Why online college courses herald a better way forward, not a temporary fix
Here we are again, another semester at the university.
I conduct my three-hour seminars breathing like Darth Vader.
My students are all masked like the Sundance Kid gone to rob a bank, suitably distanced from each other and forbidden to mingle.
All of this is necessary due to the notion that in-person classes provide a “richer” educational experience, as if students need to breathe the same air as the lecturer in order to soak up knowledge through a mysterious process of learning. airborne osmosis.
Surely there must be a better way.
In fact, there are.
It is crucial to distinguish between the pedagogical and social aspects of the university experience.
Pedagogically, the Covid-19 pandemic has compelled teachers to enter the brave new world of online teaching. The benefits of this over traditional in-person classes are clear.
To substantiate the educational benefits of Zoom courses, I conducted an experiment.
For four weeks last year, I hosted one Zoom class and one in-person class per week for my corporate law seminar group.
Note that I did not ask my students if they preferred Zoom lessons. Note also that the experiment kept constant two variables, the teacher and the course.
Nor was I there to intimidate them when they responded, since it was done online.
At the end of the period, I asked the opinion of the students (the survey was anonymous). All 35 students in my class responded.
The results are as follows:
1. Are Zoom classes more convenient than in-person classes?
Much more convenient: 51%; more convenient: 43%; less convenient: 3%; much less practical: 3%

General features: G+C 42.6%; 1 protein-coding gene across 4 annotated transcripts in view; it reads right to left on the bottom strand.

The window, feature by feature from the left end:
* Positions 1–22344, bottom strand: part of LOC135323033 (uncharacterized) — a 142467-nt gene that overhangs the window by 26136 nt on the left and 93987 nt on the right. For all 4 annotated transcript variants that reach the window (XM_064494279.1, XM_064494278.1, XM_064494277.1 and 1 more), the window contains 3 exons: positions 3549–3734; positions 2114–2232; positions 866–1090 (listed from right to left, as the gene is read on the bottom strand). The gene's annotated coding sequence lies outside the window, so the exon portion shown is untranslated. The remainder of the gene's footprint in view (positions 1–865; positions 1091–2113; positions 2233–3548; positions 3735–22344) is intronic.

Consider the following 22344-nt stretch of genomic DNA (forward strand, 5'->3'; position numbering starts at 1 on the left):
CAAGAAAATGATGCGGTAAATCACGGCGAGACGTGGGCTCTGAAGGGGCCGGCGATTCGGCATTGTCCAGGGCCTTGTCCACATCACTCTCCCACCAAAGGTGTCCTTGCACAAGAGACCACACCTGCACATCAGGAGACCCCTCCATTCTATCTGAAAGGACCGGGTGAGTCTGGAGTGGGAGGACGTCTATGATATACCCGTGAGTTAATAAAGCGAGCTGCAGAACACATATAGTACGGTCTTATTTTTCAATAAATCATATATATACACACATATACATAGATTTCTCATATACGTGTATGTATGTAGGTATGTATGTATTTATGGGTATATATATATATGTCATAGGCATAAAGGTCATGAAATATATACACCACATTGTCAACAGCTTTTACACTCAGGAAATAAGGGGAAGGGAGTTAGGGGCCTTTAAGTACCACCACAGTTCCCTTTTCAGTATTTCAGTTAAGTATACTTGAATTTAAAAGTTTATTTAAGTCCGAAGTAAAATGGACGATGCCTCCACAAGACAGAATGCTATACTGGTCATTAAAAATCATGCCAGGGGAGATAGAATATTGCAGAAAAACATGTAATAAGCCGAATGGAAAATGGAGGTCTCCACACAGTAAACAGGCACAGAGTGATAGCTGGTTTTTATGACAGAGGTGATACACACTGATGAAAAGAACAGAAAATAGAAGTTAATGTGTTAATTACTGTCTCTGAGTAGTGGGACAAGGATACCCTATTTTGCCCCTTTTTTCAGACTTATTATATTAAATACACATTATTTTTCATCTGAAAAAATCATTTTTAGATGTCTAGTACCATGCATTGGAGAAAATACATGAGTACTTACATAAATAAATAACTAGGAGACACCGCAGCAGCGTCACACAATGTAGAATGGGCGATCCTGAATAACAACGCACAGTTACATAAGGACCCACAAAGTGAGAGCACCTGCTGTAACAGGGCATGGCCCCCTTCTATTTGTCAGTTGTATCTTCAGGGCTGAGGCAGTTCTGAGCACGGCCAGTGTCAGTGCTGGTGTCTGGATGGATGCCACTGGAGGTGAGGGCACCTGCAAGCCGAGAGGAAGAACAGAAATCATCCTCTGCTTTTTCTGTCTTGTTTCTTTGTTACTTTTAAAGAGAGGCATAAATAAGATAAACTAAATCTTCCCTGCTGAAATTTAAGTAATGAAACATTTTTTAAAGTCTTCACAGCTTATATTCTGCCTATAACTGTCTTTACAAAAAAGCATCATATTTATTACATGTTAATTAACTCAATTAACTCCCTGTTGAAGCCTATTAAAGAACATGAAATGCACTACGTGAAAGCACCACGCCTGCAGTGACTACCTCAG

2. Is it easier to ask questions?
Much easier: 20%; easier: 57%; harder: 23%; much more difficult: 6%
3. Is it easier to hear the instructor?
Much easier: 19%; easier: 48%; harder: 26%; much more difficult: 6%
4. Are you more inhibited to participate on Zoom?
Much less inhibited: 16%; less inhibited: 41%; more inhibited: 41%; much more inhibited: 3%
5. Is it easier on Zoom to see shared documents?
Much easier: 29%; easier: 60%; harder: 9%; much more difficult: 3%
It is clear that from a pedagogical point of view, online education is superior.
If you compare a bad online teacher with a good in-person teacher, students will of course prefer in-person classes.
But a good teacher who knows how to use Zoom will be able to present the material better and more effectively.
The survey results demonstrate that, when used correctly, Zoom is better for teaching than in-person classes. This was validated by student feedback on the course.
I invited those who were having difficulty to share their problems.
Most of these problems were caused by factors outside the home: unreliable Wi-Fi, noise, distractions.
Only two said they were not comfortable using Zoom as an educational tool.
Students who had problems with the home environment were invited to come to the faculty and participate online from the assigned seminar room, which a few of my students did – less than half a dozen.
Others did it from their residence or UTown. Some students may form study groups and work from a friend’s house, as some of my criminal law students have done.
The claim that in-person classes are somehow “richer” is not convincing.
Wearing a mask while teaching is tiring for the teacher and tedious for the audience.
Even without a mask, can we really see the students in the back row of the class?
On Zoom, we can see each student face to face, unter vier augen or empat mata as the German and Indonesian idioms aptly put it, both of which refer only to the “four eyes”.
Even shy students can ask questions via the chat function.
The raise of hands feature allows for a more efficient method of allowing participation instead of the usual free-for-all dominated by the most insistent students.